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Spain arrests 11 terror suspects

By CNN's Madrid Bureau Chief Al Goodman

MADRID, Spain (CNN) -- Spanish police have arrested 11 suspected Islamic terrorists who police said were engaged in recruiting other terrorists and providing them with forged documents and other logistical support, a senior government official told CNN.

Police said they belonged to the Muyaidin movement and were linked to suspected terrorist mastermind Osama bin Laden.

The alleged leader of the group is a Syrian-born Spanish national, Imaz Edim Baraktiarkas. The other nine are Tunisian or Algerian nationals.

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At a news conference with visiting Italian Prime Minister Sylvio Berlusconi Tuesday, Spanish Prime Minister Jose Maria Aznar announced an "important operation" against Islamic terrorism.

Interior Minister Mariano Rajoy soon after gave limited details of the roundup.

In September, Spain arrested six Algerians it said were part of a similar logistics cell for Islamic terrorists.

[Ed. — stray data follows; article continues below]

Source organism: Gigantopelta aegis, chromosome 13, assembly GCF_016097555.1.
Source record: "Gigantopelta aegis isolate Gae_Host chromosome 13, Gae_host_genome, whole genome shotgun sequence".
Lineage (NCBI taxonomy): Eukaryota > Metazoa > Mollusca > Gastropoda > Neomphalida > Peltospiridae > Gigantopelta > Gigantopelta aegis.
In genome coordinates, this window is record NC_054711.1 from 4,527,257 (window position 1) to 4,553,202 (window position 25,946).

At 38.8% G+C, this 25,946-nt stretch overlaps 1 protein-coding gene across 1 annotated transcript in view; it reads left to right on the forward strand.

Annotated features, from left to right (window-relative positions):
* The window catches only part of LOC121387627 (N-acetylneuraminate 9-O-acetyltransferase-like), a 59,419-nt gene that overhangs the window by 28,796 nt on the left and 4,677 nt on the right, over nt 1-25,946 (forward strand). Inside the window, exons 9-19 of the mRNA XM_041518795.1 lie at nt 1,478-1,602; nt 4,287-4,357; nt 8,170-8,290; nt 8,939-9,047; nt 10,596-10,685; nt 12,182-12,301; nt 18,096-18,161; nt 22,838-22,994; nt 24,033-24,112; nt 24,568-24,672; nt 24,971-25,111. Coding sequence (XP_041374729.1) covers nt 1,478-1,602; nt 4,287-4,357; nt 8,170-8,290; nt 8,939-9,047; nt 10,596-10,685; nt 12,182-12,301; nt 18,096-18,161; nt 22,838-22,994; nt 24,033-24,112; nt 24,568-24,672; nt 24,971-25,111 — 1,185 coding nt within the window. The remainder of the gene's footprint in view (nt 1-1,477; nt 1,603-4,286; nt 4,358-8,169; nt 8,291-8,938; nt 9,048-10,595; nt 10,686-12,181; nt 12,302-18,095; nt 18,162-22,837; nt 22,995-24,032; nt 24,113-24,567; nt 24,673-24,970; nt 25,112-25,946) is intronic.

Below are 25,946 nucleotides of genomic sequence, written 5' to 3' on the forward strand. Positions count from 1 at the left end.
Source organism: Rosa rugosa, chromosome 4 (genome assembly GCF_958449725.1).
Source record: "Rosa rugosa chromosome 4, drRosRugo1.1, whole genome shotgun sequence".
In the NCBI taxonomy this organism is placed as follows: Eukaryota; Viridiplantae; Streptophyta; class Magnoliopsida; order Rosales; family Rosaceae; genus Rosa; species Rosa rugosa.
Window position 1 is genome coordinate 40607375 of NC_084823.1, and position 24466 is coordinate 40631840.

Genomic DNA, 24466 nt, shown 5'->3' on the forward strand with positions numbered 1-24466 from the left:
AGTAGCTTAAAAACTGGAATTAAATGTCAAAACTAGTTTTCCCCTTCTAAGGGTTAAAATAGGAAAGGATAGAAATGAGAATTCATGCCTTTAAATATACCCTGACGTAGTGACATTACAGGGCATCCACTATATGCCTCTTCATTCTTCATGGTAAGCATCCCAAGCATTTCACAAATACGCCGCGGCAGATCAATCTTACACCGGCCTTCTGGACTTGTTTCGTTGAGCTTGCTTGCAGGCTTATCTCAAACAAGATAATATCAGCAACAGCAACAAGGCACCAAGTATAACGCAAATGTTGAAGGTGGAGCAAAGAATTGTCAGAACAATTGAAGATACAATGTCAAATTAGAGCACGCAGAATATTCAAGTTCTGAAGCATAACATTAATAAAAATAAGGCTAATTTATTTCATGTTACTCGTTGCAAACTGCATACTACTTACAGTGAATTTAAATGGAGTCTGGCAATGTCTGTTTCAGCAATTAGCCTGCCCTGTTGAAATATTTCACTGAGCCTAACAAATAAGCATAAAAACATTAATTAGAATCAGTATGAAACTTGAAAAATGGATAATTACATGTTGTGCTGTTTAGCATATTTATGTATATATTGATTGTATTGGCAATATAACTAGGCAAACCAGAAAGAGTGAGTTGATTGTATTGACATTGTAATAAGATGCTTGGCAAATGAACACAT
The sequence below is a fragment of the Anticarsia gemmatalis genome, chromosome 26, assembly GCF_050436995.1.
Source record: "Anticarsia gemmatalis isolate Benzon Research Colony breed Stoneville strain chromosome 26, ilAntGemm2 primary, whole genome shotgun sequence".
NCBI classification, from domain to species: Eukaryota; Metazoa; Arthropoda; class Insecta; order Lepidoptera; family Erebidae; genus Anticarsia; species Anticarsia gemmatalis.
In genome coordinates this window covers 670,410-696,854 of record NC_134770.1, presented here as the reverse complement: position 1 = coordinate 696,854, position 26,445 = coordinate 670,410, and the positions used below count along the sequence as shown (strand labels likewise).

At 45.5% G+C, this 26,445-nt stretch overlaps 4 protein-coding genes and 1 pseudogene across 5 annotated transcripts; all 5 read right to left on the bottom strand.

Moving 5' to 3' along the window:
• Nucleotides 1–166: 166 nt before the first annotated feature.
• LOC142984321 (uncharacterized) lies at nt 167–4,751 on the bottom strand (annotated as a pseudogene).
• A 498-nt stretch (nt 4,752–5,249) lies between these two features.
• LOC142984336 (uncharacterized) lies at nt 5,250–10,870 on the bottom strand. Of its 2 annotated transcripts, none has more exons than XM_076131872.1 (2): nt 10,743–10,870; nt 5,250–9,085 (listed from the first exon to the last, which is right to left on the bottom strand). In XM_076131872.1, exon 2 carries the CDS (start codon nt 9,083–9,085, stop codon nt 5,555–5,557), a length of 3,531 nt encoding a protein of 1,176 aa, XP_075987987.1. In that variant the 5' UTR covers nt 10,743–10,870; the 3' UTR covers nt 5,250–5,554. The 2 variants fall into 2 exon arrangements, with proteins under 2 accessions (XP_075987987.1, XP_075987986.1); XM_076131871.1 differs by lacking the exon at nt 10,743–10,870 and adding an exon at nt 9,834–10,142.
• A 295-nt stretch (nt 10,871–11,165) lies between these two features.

Investigators have been trying to determine what connection the six may have had to Mohammed Atta, who is thought to have piloted the first plane to hit New York's World Trade Center towers on September 11.

Atta made two trips to Spain this year, in January and July, during which police believe he met with other terrorists.

Atta reportedly met with at least one of the suspects, two Spanish television stations reported. CNN has not confirmed those reports.

Rajoy said the arrests in Madrid were the result of a two-year police investigation with assistance form other European police departments.

Since September 11, police have revealed visits to Spain of other suspected Islamic terrorists who are currently in detention in Belgium and Italy on suspicion of plotting to attack American targets in western Europe.

Last June, police arrested another suspected Islamic terrorist considered to be a bin Laden aide. He was quickly deported to police custody in France.


• Bin Laden arrests in Spain
September 26, 2001
• Terror web unravelling in Europe
September 29, 2001

• Spanish government

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